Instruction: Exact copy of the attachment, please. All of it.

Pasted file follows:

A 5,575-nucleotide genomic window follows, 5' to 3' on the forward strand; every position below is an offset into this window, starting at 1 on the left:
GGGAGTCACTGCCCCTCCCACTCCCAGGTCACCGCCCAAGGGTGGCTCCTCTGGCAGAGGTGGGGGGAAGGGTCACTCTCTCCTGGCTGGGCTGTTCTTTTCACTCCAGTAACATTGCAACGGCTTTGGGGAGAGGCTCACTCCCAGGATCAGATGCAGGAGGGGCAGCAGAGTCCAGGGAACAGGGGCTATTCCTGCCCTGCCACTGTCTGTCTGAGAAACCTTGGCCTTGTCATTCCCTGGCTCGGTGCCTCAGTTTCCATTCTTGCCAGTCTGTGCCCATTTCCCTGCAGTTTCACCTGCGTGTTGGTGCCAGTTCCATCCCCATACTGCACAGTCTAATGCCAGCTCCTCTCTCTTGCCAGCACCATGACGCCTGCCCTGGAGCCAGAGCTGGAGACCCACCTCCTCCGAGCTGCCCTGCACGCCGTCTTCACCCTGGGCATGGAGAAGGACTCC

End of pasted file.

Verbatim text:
A 5,575-nucleotide genomic window follows, 5' to 3' on the forward strand; every position below is an offset into this window, starting at 1 on the left:
GGGAGTCACTGCCCCTCCCACTCCCAGGTCACCGCCCAAGGGTGGCTCCTCTGGCAGAGGTGGGGGGAAGGGTCACTCTCTCCTGGCTGGGCTGTTCTTTTCACTCCAGTAACATTGCAACGGCTTTGGGGAGAGGCTCACTCCCAGGATCAGATGCAGGAGGGGCAGCAGAGTCCAGGGAACAGGGGCTATTCCTGCCCTGCCACTGTCTGTCTGAGAAACCTTGGCCTTGTCATTCCCTGGCTCGGTGCCTCAGTTTCCATTCTTGCCAGTCTGTGCCCATTTCCCTGCAGTTTCACCTGCGTGTTGGTGCCAGTTCCATCCCCATACTGCACAGTCTAATGCCAGCTCCTCTCTCTTGCCAGCACCATGACGCCTGCCCTGGAGCCAGAGCTGGAGACCCACCTCCTCCGAGCTGCCCTGCACGCCGTCTTCACCCTGGGCATGGAGAAGGACTCC